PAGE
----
The Little Blonde Girl on the Back Steps

Before buying the house we live in now, we lived in a tiny five-room ranch house. When we bought that house, we had one child and expected to end up with two. Instead we ended up with three, which is what eventually sent us out looking for larger quarters.

Our little house from the front, with my two little blonde girls sitting there at the end of the front walk.

I brought two of my three babies home to that little ranch house. From that house, our oldest daughter first boarded the bus to her public preschool across town, and later entered the bigger world of kindergarten and elementary school. I wrote much of my book in that house, sitting at the office armoire in the corner of our bedroom while my oldest daughter was at preschool and my second daughter napped. When we moved in, the house had a completely blank yard—just grass and a couple of nondescript trees. We planted shrubs and ornamental maples and dogwoods and perennials.

Though we only lived in our little ranch house for about four years, it was a momentous four years for us. In that house, we grew into a family.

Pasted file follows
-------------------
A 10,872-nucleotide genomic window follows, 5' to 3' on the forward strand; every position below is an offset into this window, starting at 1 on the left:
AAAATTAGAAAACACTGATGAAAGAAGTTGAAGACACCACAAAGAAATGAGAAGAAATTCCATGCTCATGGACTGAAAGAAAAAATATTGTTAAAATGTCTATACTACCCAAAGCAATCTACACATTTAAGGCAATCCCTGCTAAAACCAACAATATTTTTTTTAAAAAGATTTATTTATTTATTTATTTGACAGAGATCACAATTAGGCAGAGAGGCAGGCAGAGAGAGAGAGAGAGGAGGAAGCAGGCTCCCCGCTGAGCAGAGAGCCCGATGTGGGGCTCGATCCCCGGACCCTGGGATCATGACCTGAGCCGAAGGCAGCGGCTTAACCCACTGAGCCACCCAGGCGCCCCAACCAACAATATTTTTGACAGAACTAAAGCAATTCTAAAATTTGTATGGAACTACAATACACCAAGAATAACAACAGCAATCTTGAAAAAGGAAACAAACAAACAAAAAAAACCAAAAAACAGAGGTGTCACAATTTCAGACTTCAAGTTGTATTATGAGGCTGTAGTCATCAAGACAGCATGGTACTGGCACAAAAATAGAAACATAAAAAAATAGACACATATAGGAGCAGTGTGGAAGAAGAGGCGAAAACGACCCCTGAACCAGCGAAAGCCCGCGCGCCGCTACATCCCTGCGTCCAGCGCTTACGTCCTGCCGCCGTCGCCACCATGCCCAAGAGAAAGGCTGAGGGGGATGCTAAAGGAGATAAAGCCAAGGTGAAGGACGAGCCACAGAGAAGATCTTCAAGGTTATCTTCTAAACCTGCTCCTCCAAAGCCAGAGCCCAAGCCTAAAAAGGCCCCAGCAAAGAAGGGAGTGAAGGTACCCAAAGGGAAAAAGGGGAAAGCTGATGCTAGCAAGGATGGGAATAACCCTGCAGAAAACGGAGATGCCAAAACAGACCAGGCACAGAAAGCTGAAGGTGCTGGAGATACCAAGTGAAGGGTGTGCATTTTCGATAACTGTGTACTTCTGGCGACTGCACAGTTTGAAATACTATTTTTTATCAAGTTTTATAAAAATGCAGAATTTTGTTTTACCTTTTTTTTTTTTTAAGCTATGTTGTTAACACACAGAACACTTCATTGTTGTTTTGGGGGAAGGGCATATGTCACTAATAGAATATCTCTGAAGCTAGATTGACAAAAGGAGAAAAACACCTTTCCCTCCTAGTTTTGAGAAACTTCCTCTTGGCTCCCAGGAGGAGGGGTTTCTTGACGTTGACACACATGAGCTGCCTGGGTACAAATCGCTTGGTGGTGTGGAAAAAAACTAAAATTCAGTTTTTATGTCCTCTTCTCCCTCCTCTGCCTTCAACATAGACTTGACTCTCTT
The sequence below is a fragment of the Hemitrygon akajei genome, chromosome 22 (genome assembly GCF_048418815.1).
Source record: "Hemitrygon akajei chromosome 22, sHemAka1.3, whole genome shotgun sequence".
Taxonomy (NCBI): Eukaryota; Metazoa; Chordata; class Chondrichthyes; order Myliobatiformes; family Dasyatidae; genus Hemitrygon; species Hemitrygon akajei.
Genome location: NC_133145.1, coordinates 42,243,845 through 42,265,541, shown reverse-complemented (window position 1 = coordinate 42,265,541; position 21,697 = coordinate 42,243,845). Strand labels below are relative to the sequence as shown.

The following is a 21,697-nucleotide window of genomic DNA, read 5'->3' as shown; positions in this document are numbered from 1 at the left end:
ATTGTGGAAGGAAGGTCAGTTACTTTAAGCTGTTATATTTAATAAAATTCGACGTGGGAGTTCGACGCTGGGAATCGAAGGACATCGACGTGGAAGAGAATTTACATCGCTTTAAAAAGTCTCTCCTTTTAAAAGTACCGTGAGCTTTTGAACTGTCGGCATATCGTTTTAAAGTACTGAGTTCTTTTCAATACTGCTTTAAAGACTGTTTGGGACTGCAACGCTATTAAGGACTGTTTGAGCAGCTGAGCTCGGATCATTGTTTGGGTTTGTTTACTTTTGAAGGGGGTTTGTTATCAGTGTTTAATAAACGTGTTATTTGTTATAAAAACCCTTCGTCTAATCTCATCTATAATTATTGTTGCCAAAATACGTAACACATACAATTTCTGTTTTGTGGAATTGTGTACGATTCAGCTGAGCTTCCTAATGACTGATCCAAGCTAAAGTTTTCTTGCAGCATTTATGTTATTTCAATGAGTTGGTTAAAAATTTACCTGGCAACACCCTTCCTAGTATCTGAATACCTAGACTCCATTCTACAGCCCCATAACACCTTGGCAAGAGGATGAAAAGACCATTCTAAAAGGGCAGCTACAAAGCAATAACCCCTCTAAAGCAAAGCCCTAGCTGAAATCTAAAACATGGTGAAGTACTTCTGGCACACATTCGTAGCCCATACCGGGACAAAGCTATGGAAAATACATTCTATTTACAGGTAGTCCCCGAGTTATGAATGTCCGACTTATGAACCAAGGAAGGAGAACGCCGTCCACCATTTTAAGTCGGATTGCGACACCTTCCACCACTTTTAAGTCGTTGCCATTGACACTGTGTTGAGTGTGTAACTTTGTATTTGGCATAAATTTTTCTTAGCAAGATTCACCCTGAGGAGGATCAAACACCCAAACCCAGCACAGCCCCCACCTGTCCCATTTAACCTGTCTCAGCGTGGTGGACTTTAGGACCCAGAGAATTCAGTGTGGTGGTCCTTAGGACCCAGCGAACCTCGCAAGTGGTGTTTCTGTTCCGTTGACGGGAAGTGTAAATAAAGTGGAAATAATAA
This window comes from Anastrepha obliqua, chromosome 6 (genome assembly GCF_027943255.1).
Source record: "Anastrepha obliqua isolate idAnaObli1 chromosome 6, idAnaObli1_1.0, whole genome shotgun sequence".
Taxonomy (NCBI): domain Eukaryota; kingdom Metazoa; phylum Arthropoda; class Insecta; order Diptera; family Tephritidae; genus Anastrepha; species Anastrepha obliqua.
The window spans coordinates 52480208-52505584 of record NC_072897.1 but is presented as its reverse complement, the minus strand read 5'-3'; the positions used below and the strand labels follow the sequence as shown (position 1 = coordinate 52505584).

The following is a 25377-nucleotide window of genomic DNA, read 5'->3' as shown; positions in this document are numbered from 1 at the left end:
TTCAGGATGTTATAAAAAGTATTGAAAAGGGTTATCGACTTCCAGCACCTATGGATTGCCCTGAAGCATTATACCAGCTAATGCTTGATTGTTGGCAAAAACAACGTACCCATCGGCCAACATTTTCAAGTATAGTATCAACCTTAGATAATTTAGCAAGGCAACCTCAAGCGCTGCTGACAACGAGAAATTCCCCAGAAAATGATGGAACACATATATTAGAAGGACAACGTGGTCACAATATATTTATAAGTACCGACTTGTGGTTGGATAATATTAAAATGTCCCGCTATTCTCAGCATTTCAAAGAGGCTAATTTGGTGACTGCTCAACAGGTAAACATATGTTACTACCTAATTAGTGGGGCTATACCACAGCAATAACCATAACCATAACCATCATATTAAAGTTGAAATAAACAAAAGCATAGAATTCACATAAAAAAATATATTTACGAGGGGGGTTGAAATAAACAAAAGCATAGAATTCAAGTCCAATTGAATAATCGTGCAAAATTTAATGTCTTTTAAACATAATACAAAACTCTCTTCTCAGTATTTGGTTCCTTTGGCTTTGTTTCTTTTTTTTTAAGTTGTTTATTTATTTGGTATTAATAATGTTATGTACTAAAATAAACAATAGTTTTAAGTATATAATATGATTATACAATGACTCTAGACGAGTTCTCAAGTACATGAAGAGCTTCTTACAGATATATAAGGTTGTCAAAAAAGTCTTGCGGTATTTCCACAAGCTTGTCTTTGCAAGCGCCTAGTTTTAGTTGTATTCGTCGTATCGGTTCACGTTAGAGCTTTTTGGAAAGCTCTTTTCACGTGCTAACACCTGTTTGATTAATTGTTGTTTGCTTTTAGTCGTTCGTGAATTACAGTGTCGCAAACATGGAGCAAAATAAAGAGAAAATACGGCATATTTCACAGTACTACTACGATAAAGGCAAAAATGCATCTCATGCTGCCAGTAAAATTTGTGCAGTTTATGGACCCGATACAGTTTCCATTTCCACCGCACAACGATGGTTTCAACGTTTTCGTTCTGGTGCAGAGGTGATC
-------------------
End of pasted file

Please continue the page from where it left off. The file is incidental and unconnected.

Yesterday, I was driving along on the main street that parallels the road on which our former ranch house sits. As I always do, I peered quickly between two houses on the main road to catch a glimpse of our old backyard, with its knobby linden tree that some former owner had pruned into an odd shape, the gardens that we planted, and the grass where my children romped under the sprinkler on long-ago summer days.

Leah and two friends on the back steps.

This time, as I took a quick peek at our former home, my breath caught in my throat. For there, sitting on the concrete back steps, just outside the kitchen door, was a little girl. I couldn’t take in much detail, seeing as I was driving 30 miles an hour at the time. But I clearly saw her blonde curls and her bright pink coat. She looked to be around three years old. Glimpsing her halo of blonde hair but unable to register her facial features, I felt that I was seeing my own Leah. Leah who is now 13 years old and taller than me, but who sat many times on that same back step outside that same kitchen door when she was three years old, with her blonde curls and her pink winter coat.